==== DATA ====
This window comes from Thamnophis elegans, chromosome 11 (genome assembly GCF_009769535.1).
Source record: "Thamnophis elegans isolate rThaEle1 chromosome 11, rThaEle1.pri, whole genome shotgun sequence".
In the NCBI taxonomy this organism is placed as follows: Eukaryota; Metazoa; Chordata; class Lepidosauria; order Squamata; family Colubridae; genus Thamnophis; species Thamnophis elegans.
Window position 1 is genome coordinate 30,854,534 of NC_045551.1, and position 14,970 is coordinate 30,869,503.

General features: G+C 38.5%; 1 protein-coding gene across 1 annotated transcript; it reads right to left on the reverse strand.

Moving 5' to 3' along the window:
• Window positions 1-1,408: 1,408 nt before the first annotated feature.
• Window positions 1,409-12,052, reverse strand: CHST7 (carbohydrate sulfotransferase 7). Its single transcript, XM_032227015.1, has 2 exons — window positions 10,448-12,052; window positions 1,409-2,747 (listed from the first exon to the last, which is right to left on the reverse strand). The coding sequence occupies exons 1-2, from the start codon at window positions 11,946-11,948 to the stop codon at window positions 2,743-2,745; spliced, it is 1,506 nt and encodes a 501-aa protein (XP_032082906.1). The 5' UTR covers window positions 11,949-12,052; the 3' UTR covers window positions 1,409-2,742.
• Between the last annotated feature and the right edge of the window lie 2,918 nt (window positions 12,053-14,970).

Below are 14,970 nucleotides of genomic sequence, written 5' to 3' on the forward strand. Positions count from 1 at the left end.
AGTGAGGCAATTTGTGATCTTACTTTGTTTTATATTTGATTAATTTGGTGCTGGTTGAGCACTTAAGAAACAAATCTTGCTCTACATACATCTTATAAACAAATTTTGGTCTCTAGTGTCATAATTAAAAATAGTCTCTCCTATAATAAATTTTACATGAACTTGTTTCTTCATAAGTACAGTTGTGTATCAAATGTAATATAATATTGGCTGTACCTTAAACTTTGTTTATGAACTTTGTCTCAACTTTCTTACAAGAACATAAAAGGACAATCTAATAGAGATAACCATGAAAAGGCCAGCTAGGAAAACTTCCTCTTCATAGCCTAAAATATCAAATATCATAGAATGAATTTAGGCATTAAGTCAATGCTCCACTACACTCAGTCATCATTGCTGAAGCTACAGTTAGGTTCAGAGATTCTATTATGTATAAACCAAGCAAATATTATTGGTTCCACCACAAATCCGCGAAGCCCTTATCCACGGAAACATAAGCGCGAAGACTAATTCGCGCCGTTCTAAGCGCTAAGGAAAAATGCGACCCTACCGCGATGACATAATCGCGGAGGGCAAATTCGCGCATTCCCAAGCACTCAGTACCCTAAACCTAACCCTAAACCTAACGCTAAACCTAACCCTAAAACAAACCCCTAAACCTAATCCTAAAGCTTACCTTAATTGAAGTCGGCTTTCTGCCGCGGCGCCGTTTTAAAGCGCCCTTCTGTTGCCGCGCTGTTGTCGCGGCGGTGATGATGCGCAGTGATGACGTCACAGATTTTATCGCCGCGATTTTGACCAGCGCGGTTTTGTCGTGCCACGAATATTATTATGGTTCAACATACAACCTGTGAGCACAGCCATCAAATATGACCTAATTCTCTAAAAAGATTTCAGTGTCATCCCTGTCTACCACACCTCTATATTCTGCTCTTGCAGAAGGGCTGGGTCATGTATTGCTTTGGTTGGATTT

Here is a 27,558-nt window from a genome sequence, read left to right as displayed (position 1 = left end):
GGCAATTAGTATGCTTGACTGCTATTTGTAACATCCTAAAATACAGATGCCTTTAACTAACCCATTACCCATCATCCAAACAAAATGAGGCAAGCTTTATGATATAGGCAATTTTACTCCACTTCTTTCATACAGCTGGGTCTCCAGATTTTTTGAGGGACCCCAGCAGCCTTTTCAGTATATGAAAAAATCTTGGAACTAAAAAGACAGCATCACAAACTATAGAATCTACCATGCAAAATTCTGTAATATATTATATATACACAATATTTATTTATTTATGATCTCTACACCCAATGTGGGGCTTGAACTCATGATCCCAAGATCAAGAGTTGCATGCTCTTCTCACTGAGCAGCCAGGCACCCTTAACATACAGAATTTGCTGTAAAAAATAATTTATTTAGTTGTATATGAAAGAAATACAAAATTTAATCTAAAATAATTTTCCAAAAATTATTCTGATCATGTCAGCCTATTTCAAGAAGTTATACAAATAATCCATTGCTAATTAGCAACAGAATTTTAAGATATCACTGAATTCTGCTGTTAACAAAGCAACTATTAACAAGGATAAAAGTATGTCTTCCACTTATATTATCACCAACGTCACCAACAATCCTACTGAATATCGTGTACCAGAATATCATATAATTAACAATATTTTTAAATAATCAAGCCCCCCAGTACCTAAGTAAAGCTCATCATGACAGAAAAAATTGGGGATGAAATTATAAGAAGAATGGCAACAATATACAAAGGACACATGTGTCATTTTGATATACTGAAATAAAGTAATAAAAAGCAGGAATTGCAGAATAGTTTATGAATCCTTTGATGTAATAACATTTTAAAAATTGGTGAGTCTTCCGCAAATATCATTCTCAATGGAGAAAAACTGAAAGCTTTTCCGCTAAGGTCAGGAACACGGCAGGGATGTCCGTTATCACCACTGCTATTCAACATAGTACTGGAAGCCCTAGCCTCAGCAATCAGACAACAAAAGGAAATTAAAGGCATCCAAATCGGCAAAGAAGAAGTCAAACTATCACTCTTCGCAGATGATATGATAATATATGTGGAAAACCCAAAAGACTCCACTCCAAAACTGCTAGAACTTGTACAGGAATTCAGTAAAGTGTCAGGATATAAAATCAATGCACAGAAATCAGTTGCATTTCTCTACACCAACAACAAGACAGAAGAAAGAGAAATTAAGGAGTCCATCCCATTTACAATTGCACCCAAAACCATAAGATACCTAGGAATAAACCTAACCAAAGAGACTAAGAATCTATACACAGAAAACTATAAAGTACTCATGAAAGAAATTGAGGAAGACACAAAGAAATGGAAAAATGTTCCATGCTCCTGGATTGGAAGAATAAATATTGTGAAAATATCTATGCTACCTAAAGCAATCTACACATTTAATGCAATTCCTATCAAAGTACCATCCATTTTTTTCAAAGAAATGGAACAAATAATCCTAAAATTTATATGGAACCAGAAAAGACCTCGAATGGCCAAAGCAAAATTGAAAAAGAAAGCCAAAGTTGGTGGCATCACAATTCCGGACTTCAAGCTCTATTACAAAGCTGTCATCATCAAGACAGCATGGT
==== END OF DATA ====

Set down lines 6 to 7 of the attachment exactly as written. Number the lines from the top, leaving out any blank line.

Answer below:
Moving 5' to 3' along the window:
• Window positions 1-1,408: 1,408 nt before the first annotated feature.